U.S.-Japan: On Monday, Sep. 16, President Trump informed Congress that he had reached an initial trade deal with Japan. The president noted his intent to sign an agreement before the end of September with a key goal being “more fair and reciprocal trade” between the U.S. and Japan.
At the G7 in August, Trump said, “We’ve been working on a deal with Japan for a long time. It involves agricultural and it involves e-commerce and many other things,” per DTN. The deal includes Japan buying some excess U.S. corn. Japan imported 15.8 MMT of corn in 2018/19 market year, 12.6 MMT of which came from the U.S.
U.S.-China: No agreement has been reached. However, China did temporarily lift tariffs on imports of U.S. soybeans, pork, and other farm products last week in response to the U.S. delaying its tariff hikes to Oct. 15.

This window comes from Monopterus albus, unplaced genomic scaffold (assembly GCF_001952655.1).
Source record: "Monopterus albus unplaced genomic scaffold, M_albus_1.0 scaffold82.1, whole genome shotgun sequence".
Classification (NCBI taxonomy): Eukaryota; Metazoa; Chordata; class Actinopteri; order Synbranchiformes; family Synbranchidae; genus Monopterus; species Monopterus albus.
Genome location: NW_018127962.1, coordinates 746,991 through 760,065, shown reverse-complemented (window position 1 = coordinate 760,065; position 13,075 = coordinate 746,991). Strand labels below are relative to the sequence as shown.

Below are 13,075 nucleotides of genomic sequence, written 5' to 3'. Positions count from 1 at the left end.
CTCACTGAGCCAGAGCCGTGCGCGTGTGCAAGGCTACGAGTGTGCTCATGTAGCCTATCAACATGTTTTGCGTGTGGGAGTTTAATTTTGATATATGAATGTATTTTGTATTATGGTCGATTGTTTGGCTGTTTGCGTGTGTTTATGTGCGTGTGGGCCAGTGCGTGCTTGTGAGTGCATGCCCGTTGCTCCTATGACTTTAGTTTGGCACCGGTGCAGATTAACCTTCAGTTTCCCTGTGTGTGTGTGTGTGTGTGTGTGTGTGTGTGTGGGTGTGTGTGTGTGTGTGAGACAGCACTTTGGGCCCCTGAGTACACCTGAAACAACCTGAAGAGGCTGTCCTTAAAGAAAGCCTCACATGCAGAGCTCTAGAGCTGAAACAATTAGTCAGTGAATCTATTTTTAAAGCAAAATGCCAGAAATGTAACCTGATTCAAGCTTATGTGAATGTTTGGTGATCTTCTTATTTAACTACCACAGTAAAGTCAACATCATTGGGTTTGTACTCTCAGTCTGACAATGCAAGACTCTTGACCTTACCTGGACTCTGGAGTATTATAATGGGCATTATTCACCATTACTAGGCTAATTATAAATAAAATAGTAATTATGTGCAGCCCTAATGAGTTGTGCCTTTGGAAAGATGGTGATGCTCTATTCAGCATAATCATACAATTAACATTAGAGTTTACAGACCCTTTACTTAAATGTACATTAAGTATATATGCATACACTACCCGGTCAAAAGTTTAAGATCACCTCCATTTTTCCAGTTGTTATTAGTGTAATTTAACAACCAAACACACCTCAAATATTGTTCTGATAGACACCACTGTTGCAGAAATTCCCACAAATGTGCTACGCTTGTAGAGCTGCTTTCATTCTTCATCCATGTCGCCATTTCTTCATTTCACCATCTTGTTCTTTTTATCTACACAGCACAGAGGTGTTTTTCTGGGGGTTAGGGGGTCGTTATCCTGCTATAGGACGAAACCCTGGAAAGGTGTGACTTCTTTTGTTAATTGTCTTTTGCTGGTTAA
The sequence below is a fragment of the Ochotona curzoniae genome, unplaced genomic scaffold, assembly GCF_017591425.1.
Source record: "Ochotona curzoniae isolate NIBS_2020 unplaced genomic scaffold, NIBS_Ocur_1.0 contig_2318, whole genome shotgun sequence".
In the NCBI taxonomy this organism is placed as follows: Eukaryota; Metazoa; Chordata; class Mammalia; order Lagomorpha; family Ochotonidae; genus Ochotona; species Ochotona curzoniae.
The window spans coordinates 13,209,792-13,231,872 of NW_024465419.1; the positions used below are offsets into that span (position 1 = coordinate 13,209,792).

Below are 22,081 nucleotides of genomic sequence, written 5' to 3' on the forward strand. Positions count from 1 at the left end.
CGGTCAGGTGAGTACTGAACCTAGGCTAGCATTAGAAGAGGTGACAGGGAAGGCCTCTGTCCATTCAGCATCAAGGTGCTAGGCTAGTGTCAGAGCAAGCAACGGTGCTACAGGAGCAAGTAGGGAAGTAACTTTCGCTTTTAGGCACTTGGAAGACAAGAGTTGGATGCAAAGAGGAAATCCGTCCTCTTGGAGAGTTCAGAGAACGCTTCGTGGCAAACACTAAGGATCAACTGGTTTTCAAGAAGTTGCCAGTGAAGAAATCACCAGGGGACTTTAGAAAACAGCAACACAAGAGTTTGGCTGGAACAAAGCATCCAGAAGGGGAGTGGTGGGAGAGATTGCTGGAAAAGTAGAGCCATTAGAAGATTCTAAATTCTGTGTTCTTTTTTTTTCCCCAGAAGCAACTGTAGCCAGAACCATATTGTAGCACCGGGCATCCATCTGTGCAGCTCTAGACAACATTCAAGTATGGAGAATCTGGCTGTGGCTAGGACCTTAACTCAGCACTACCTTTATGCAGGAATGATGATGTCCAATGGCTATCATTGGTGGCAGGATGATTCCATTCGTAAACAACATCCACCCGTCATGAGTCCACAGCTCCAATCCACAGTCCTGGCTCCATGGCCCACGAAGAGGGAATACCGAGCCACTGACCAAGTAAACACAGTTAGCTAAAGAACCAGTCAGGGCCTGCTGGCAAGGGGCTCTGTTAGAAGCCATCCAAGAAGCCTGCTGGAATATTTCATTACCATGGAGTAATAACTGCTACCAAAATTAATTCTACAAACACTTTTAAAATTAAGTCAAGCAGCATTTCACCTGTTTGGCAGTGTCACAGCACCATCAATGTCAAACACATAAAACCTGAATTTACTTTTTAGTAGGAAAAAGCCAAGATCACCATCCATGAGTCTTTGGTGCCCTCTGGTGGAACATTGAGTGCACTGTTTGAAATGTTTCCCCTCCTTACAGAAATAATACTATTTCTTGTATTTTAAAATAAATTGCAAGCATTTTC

Chinese and U.S. officials are expected to meet in Washington on Thursday, Sep. 19, as the two countries prepare for trade negotiations in early October.
At the October trade negotiations, which will also be held in Washington, U.S. Trade Representative Robert Lighthizer and U.S. Treasury Secretary Steven Mnuchin are expected to meet with China’s top trade negotiator, Vice Premier Liu He, per Reuters.
U.S.-Mexico-Canada: Another trade topic is the United States-Mexico-Canada Agreement (USMCA), which Canada will approve after its Oct. 21 election.
The U.S. Congress is being urged to ratify the USMCA before 2020, which could give the U.S. economy a boost and may benefit some segments of the U.S. agricultural industry.
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